firing at each other with tiny needles of light.

The fireworks were over, with a spit and a sizzle rather than a grand
climax. Phay started to stroll around the edge of the crowd (he hadn't
gone into the center of it, why spend his last night on earth crushed in
the heat and smell of a herd of humans?) when a slim, tight figure in a
snappy white jumpsuit swayed forth to bar his way. It was Mora Willingham.
Mora had been the subject of a painful, even soul-shattering crush on the
part of Phay Dhay when he had been in the eighth grade. His every thought
had been focused on her hot body and doll-perfect face. He would have done
anything to win one chance to touch her. It was only the intoxication of
finding the Church of the SubGenius that had finally killed that crush,
years later - and when Phay had realized that, he had sent an extra tithe
to Dallas. "Thank "Bob" for freeing my heart of that Pink bitch," he had
thought over and over again. Now here she was, her jumpsuit trimmed in
fashionable fluorescent purple plastic, a drunken twinkle in her eye. Phay
came up to her - and stepped past, and walked on by without even breaking

Mora waited, frozen in her high-heeled sandals, for him to turn back, to
look over his shoulder, to give her again one of those yearning, starving
glances that had so fed her soul when they were both in Junior Physics
together. He just kept walking.

Mora waited another few moments before trotting after him - a gesture that
would later leave her parents screaming "You followed him! In front of
everyone! What the hell are we going to say to the cops now!" and caught
up with him. As she reached for his shoulder, his hand shot back and
grabbed her wrist. He turned, and she was face-to-face with little Mark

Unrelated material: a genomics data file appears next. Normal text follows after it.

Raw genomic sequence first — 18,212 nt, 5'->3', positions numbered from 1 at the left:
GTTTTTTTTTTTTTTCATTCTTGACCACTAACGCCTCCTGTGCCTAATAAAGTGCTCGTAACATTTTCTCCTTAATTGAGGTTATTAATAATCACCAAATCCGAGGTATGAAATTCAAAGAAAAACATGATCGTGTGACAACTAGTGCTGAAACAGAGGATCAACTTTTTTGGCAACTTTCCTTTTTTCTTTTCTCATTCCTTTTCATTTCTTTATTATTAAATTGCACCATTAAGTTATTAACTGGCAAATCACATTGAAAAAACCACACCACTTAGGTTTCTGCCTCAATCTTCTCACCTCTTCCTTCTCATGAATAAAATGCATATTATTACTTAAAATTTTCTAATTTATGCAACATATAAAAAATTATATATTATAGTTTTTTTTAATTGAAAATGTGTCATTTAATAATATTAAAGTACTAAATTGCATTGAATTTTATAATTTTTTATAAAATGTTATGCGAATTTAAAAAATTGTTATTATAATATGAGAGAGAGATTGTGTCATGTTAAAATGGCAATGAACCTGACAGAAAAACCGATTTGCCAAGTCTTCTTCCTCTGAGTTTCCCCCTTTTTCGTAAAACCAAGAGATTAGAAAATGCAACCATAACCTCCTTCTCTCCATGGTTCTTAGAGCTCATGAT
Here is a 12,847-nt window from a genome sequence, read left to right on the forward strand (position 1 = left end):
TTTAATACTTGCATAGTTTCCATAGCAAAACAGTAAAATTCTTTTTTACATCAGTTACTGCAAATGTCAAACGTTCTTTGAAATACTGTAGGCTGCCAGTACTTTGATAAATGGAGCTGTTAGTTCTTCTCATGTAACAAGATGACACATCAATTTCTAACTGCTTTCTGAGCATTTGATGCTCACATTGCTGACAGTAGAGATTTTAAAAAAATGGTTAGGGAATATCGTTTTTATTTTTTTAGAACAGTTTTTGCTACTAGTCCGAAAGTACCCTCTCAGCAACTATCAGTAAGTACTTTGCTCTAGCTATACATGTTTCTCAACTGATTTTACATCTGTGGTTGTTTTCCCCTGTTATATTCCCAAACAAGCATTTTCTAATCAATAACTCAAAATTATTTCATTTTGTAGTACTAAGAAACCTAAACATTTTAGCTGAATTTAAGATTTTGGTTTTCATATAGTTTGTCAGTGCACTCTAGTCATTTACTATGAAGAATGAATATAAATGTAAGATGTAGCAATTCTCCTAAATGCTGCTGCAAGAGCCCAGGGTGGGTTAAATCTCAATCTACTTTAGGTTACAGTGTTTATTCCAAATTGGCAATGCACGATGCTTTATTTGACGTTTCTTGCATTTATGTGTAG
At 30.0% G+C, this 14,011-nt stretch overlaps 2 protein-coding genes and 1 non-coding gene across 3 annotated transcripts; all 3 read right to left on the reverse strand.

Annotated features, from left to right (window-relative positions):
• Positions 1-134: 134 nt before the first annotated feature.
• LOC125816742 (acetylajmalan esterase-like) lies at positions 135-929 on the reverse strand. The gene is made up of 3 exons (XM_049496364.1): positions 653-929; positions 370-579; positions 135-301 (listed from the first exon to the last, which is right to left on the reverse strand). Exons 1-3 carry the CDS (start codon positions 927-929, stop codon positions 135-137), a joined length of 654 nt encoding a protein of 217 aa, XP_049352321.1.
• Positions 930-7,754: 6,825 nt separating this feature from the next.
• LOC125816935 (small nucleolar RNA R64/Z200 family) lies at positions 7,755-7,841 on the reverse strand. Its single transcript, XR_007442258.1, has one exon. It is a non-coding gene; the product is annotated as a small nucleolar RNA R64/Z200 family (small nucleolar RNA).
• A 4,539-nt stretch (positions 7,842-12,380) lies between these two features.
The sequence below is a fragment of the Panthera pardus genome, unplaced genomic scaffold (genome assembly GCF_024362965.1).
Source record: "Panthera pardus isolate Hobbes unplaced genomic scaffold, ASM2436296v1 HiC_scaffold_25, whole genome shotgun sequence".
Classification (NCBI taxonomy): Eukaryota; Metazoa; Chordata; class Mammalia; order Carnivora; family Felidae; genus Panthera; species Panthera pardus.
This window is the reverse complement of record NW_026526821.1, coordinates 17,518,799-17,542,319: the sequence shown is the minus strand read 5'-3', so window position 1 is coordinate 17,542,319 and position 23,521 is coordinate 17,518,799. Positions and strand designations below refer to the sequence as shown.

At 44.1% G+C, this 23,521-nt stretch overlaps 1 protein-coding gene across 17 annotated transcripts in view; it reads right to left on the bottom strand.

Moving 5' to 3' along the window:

Meisler, who wasn't nearly so little anymore, and not quite so much of a

"Hey, saucer man, your aliens send you a flight plan yet?" she teased,
drops of beer gleaming in her hair. They were both on the bridge over the
river, clearly visible to the dispersing crowd. "You going to pogo up to
Heaven's Gate on the pipe of "Bob" or what?" She went to tap the "Bob"
button that was fastened to his jacket, but her hand was still caught in
his. Phay held her hand palm-out towards him, and planted his other thumb
in the hollow of her hand. And turned it. Slowly.

Mora was suddenly alive, twitching, her every nerve focusing on the thumb
pressing into her palm. It rotated one way, then ever so slowly the other
way. Then it pressed into her flesh, deeply, in unmistakable suggestion.
"My house. My parents are away for the night!" Mora gasped, the sweat
springing to her brow. As she turned and towed the Reverend towards her
car - or was it that he let her have just enough slack to carry him along
behind her? - she couldn't see that his smile now owed more than a bit to
the leering, omnivorous grin of the Church figurehead.


Phay Dhay was still falling. Still remembering:

There was a piece of furniture in Mora's bedroom that Phay wasn't quite
sure of the name of. Was it a hassock or a footstool? It was low, and had
four legs, and an elaborately embroidered, cushioned top. Phay had never
seen it before, but then again, he'd never seen Mora's bedroom before, or
her house, or even most of her neighborhood. It was quiet, expensive,

Phay had certainly never seen Mora in the position she was in now. Naked,
she was bent over the hassock, or whatever it was, with it supporting most
of her weight just below her shoulder blades. Her head was thrown back.